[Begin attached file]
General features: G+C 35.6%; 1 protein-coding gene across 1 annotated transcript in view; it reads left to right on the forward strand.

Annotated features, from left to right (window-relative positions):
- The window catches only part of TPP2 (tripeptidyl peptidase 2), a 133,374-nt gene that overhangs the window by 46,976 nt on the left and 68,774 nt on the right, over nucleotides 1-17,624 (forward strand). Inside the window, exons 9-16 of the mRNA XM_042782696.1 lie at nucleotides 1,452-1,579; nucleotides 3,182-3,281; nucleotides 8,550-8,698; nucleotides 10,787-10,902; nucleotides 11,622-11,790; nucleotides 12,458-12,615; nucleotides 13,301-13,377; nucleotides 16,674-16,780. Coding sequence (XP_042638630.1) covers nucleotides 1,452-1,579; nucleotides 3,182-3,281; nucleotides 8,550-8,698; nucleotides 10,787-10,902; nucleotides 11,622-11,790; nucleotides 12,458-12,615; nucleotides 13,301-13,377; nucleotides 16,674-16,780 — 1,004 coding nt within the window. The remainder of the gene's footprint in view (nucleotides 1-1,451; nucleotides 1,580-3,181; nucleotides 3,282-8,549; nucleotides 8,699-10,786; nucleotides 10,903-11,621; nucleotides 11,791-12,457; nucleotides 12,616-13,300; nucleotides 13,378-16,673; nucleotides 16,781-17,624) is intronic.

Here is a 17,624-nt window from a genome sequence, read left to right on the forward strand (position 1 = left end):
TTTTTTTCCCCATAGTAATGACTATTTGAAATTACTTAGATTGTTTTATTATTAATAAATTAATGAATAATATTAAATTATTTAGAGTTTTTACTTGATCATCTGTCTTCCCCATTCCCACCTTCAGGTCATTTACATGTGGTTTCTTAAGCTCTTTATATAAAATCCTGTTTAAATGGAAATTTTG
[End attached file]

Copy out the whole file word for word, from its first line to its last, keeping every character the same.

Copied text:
General features: G+C 35.6%; 1 protein-coding gene across 1 annotated transcript in view; it reads left to right on the forward strand.

Annotated features, from left to right (window-relative positions):
- The window catches only part of TPP2 (tripeptidyl peptidase 2), a 133,374-nt gene that overhangs the window by 46,976 nt on the left and 68,774 nt on the right, over nucleotides 1-17,624 (forward strand). Inside the window, exons 9-16 of the mRNA XM_042782696.1 lie at nucleotides 1,452-1,579; nucleotides 3,182-3,281; nucleotides 8,550-8,698; nucleotides 10,787-10,902; nucleotides 11,622-11,790; nucleotides 12,458-12,615; nucleotides 13,301-13,377; nucleotides 16,674-16,780. Coding sequence (XP_042638630.1) covers nucleotides 1,452-1,579; nucleotides 3,182-3,281; nucleotides 8,550-8,698; nucleotides 10,787-10,902; nucleotides 11,622-11,790; nucleotides 12,458-12,615; nucleotides 13,301-13,377; nucleotides 16,674-16,780 — 1,004 coding nt within the window. The remainder of the gene's footprint in view (nucleotides 1-1,451; nucleotides 1,580-3,181; nucleotides 3,282-8,549; nucleotides 8,699-10,786; nucleotides 10,903-11,621; nucleotides 11,791-12,457; nucleotides 12,616-13,300; nucleotides 13,378-16,673; nucleotides 16,781-17,624) is intronic.

Here is a 17,624-nt window from a genome sequence, read left to right on the forward strand (position 1 = left end):
TTTTTTTCCCCATAGTAATGACTATTTGAAATTACTTAGATTGTTTTATTATTAATAAATTAATGAATAATATTAAATTATTTAGAGTTTTTACTTGATCATCTGTCTTCCCCATTCCCACCTTCAGGTCATTTACATGTGGTTTCTTAAGCTCTTTATATAAAATCCTGTTTAAATGGAAATTTTG